Some of you who have been readers for a while know about the struggles of my husband, Ron, and I trying to adopt our two granddaughters.  We were denied the youngest, Kae-Lee, and she was adopted by her foster care parents almost a year ago.  We were still hoping to get Kiley, who is seven and severely handicapped, but we recently received the denial that they are giving her to complete strangers who live in northern Michigan, ironically in the very area where Ron’s parents retired to and we have spent a lot of time.  That adoption will most likely go through in the near future.  I did put in a call to the attorney that was trying to help us before to see what the retainer would be and what she thinks the chances are of winning a Section 45 hearing, but I already know from reading numerous appeals decisions that it is very hard to win.

Life is like a bicicleWhat is very frustrating is CPS/DHS denied us contact with the girls, both before and after the termination of parental rights.  Then when Michigan Children’s Institute wanted us to have supervised visits for MCI to make a final adoption decision, DHS fought against that as well and the judge ruled against us getting the visits.  So what is one of the reasons we are being denied?  Lack of contact for over three years — and yet they are giving her to a complete stranger.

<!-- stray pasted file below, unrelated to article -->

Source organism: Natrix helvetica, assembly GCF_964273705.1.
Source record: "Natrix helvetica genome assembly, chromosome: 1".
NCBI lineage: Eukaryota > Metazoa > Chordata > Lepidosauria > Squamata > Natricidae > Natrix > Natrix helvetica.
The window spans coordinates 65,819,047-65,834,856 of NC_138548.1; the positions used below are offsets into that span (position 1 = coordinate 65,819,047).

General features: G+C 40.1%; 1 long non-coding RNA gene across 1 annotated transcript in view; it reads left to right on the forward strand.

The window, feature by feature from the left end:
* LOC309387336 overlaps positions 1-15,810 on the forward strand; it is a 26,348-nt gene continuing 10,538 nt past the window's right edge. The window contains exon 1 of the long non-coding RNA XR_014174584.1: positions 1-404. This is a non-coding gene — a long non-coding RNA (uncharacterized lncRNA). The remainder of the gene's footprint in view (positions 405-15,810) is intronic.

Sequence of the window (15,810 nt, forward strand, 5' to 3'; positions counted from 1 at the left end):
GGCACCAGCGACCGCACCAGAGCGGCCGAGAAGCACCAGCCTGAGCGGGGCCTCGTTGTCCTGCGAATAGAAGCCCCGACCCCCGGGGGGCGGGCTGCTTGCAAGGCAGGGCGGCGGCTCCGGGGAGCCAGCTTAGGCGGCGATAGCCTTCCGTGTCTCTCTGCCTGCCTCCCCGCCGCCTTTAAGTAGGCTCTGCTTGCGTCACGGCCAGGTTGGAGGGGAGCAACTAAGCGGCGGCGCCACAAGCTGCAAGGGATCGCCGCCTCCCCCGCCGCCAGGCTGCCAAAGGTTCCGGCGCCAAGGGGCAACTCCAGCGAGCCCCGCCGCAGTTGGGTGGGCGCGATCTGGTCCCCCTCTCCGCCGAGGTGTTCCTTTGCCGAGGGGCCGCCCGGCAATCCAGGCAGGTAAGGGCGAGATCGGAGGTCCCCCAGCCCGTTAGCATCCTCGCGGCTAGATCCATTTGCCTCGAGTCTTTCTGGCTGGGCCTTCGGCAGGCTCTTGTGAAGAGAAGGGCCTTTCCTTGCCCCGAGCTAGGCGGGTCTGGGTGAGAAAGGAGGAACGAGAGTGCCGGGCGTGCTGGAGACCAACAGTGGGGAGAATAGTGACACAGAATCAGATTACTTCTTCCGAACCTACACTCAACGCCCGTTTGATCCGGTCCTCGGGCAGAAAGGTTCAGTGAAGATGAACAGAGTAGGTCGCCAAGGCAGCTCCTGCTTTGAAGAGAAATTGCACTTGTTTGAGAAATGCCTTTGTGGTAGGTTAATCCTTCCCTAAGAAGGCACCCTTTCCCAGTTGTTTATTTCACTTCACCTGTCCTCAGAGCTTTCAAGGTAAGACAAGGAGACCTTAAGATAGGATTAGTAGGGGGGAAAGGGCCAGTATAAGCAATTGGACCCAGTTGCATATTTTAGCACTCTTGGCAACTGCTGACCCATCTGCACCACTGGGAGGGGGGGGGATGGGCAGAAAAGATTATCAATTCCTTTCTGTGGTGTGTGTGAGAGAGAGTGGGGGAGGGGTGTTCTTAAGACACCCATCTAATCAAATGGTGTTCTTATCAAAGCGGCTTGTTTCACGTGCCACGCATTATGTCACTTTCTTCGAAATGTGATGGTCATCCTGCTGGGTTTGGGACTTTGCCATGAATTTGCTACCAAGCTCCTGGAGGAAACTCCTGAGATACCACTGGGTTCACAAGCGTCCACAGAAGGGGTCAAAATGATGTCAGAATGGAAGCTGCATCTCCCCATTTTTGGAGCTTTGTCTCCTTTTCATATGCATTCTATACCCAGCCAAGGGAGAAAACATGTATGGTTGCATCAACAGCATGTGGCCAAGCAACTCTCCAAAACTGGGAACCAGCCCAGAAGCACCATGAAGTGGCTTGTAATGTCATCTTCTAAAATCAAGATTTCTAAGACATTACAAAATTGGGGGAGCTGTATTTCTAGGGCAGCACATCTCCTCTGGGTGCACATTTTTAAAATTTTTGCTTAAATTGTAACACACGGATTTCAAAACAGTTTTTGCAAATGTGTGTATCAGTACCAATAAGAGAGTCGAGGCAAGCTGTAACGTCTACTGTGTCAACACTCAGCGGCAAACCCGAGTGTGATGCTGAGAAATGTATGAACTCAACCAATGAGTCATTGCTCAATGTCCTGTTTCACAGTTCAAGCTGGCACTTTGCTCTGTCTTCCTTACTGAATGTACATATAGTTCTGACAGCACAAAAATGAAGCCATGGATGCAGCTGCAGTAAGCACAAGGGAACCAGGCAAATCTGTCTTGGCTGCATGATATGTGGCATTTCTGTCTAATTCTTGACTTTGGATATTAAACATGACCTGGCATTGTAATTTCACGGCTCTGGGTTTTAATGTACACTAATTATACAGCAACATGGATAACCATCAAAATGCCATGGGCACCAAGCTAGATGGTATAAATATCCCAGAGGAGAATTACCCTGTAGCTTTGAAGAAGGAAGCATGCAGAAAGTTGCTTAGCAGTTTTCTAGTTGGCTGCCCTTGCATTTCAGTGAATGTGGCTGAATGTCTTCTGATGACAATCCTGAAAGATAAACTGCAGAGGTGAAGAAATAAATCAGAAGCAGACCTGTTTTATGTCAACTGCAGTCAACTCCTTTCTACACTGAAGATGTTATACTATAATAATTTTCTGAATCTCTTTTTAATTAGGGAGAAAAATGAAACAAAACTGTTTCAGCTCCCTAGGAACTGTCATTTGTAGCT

When the adoption agency wrote their recommendation that we adopt, they recommended we get only the older one, not the younger.  Why?  Because the younger had been with the foster care family from the time she was an infant and they wanted to adopt.  As for Kiley, they said she should be adopted into a family as the only child — but they are awarding her to a family that has other handicapped children in it.

Their third reason was that we do not have experience in caring for a child with severe handicaps requiring 24-hour care.  The time we spent caring for her prior to being kidnapped by CPS apparently doesn’t count.  That’s okay, because I had started a book about this situation and was taking my time to see what the outcome would be.  Now that I know, I can delve into my writing more intensely and obviously will have a lot of time for promotion of the book once published.